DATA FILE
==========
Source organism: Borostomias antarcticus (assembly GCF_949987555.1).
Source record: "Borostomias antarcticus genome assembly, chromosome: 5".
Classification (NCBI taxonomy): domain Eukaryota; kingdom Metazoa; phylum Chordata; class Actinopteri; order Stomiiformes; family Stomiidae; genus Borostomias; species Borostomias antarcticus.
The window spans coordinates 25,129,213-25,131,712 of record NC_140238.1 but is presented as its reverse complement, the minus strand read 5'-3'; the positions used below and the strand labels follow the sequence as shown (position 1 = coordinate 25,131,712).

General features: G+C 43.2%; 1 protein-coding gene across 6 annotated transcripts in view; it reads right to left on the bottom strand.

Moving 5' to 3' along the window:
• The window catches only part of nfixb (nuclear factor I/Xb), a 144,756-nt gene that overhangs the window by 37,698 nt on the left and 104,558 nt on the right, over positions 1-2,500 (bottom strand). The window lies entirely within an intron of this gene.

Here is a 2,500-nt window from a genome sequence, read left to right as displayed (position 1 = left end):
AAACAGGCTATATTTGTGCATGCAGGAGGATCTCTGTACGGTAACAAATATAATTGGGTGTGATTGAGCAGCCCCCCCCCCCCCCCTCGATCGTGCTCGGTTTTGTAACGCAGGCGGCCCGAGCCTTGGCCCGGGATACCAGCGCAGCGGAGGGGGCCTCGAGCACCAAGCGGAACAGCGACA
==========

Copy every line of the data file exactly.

Source organism: Borostomias antarcticus (assembly GCF_949987555.1).
Source record: "Borostomias antarcticus genome assembly, chromosome: 5".
Classification (NCBI taxonomy): domain Eukaryota; kingdom Metazoa; phylum Chordata; class Actinopteri; order Stomiiformes; family Stomiidae; genus Borostomias; species Borostomias antarcticus.
The window spans coordinates 25,129,213-25,131,712 of record NC_140238.1 but is presented as its reverse complement, the minus strand read 5'-3'; the positions used below and the strand labels follow the sequence as shown (position 1 = coordinate 25,131,712).

General features: G+C 43.2%; 1 protein-coding gene across 6 annotated transcripts in view; it reads right to left on the bottom strand.

Moving 5' to 3' along the window:
• The window catches only part of nfixb (nuclear factor I/Xb), a 144,756-nt gene that overhangs the window by 37,698 nt on the left and 104,558 nt on the right, over positions 1-2,500 (bottom strand). The window lies entirely within an intron of this gene.

Here is a 2,500-nt window from a genome sequence, read left to right as displayed (position 1 = left end):
AAACAGGCTATATTTGTGCATGCAGGAGGATCTCTGTACGGTAACAAATATAATTGGGTGTGATTGAGCAGCCCCCCCCCCCCCCCTCGATCGTGCTCGGTTTTGTAACGCAGGCGGCCCGAGCCTTGGCCCGGGATACCAGCGCAGCGGAGGGGGCCTCGAGCACCAAGCGGAACAGCGACA